#### Load Calculations | Design of Buildings

**In our earlier article, we discussed “Different types of loads” and their importance in Structural design.**

#### Now we will move on with our further discussion on the following points:

- Design principle assumption and notation assumed
- Design Constant
- Assumptions regarding Design
- Loads on Beams
- Loads on slabs

#### Design principle assumption and notation assumed:

The notations adopted throughout are same as given in IS:456:2000

Density of material used in accordance with reference to IS:857-1987s

Sr.no | Material | Density |

1 | Plain concrete | 24 KN/m3 |

2 | Reinforced cement concrete | 25 KN/m3 |

3 | Flooring material (cement mortar) | 1.00 KN/m3 |

4 | Brick masonry | 19 KN/m3 |

#### Design constant

**Using M20 and Fe415 grade of concrete and steel respectively for columns and footings**

Therefore:

Fck – i. e. Characteristic strength for M15 – 15 N/mm2

Fck – i. e. Characteristic strength for M15 – 15 N/mm2

Fck – i. e. Characteristic strength for M20 – 20 N/mm2

Fy – i. e. Characteristic strength for steel – 415 N/mm2

#### Assumption regarding Design

- Slab is assumed to be continuous over interior support and partial fixed on the edge, due to monolithic construction of walls over it.
- Beams are assumed to be continuous over interior support and they frame in to the column at the ends.

#### Load on Beams

#### Description of load of slab on beam

The load of slab is dispersed on to the supporting beams in accordance with clause 23.5 of IS:456-1978, which states that the load on beams supporting solid spans, spacing in two directions at right angles and supporting uniformly distributed loads.

#### Self weight of beams

This load acts on the beams as a UDL, this is calculated after assuming the suitable cross section (by stiffness/deflection consideration) of the beam.

#### Load due to brick masonry wall

In a framed structure, brick masonry are used to construct curtain walls. They do not carry or transfer any load. Hence, the masonry walls do not have to thick.

#### Point load from intersecting beam

If there is any beam meeting the beam then the load of that beam is considered as point load.

#### Loads on slabs

Three types of loads are to be considered for the design of slabs:

- Dead load of the slab
- Live load of the slab
- Floor finish load

#### Dead load of the slab

**Self weight of slab acts:**

This load acts as UDL, this is calculated after assuming the 1m wide square strip and suitable thickness consideration.

#### Floor finish load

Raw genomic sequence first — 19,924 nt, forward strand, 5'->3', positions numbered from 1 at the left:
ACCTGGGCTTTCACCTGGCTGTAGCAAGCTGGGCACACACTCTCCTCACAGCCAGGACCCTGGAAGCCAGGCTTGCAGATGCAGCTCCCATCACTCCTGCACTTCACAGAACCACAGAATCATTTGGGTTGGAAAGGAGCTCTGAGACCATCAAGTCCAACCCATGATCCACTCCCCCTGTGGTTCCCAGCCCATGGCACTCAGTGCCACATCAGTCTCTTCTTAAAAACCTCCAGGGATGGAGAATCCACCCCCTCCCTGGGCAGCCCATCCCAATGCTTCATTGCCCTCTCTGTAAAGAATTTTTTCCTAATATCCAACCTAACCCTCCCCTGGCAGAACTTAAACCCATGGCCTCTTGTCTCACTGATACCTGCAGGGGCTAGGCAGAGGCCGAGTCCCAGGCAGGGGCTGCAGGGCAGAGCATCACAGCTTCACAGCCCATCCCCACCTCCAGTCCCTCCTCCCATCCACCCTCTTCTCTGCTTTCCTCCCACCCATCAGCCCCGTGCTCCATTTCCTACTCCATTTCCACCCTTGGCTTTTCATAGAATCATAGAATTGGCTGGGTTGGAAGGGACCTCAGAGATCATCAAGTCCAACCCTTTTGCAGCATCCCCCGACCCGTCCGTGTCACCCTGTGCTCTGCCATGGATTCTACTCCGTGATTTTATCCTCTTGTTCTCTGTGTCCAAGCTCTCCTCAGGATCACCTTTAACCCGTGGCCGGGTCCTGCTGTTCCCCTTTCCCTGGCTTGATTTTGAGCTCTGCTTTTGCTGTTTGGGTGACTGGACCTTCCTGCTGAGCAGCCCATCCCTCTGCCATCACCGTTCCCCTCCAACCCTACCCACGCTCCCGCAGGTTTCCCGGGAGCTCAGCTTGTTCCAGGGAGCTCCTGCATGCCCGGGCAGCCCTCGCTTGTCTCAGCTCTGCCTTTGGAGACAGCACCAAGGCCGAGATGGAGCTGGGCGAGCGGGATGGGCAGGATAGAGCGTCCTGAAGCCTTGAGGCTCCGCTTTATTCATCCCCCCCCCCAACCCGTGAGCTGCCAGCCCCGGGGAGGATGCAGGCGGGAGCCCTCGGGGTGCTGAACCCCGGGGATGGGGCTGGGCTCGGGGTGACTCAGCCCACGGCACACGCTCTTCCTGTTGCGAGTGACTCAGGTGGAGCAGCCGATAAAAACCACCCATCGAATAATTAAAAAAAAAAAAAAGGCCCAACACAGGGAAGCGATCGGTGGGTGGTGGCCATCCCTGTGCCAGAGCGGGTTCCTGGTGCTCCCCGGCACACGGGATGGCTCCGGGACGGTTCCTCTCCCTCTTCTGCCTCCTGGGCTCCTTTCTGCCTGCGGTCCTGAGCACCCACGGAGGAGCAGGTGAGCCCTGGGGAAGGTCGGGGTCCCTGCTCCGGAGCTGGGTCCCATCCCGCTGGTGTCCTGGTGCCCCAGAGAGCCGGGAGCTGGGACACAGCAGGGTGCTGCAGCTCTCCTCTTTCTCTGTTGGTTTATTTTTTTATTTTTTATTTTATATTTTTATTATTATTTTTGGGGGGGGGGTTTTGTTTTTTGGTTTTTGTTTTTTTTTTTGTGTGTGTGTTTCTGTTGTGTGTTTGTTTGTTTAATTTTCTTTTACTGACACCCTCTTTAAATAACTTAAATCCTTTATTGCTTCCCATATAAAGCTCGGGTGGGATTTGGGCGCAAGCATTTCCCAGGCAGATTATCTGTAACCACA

This load also acts as UDL and this is calculated after assuming suitable intensity over 1m wide strip.

#### Live load on the slab

This is the temporary load on its intensity depends on type and occupancy of building.

The intensity can vary with the type of building.

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#1 by

JAHID HASANon May 19, 2016 - 6:42 pmlive load, dead load, slab, beam footing calculation math

#2 by

narendra mevadaon February 6, 2016 - 3:27 pmplease, give me slab and beam load calculation Or Pactical LOAD SLAB ON SYNTEX WATER TANK

#3 by

satyendu kumar balon October 1, 2014 - 11:21 amhow can i layout my columns when no architechrual dwg is avail.

#4 by

BenzuJKon October 26, 2014 - 4:59 pmHello Mr Kumar,

Why would you want column layout without architectural drawings? You would be spending lacs to get your house built. Don’t you think it would be a good idea to employ an Architect and a Civil Engineer to get your dream house designed and constructed?

#5 by

devarajon November 10, 2013 - 3:50 amsir/madam

we r planing to alter our first floor house

problem is it has beam but no columns so i need a guide will u help me to plan a duplex

thanks

devaraj

#6 by

Chinmayaon November 8, 2012 - 5:31 amPlease put up steps involved in “designing of continuous slabs”. I’d be very greatful.

#7 by

n.k. meshramon June 15, 2012 - 4:34 ami want to know how to calculate total load on various types of slab ie continuous slab simply supported slab

#8 by

BenzuJKon June 30, 2012 - 4:56 amHello,

Check out the following link. It will answer most of your questions.Building Design guide

#9 by

Arup Kumar MItraon March 12, 2012 - 11:47 pmI want to know that during construction of 1st floor I found that there is a beam 10″ width/6″thickness & pillor to pillor length is 10′ and there is another parallal beam within 5′ (distance) size is 5″/5″ & length is 10′ on 5″ wall but it’s both sides are connected with cross beam. Now give me the suggesstion that can I put a brick wall (10′ length) in between those two beam & the distance of that wall should be within 2′ from 5″/5″ /10′ (beam on wall) beam & 3′ from another beam if it is then please inform me at earliest at per return mail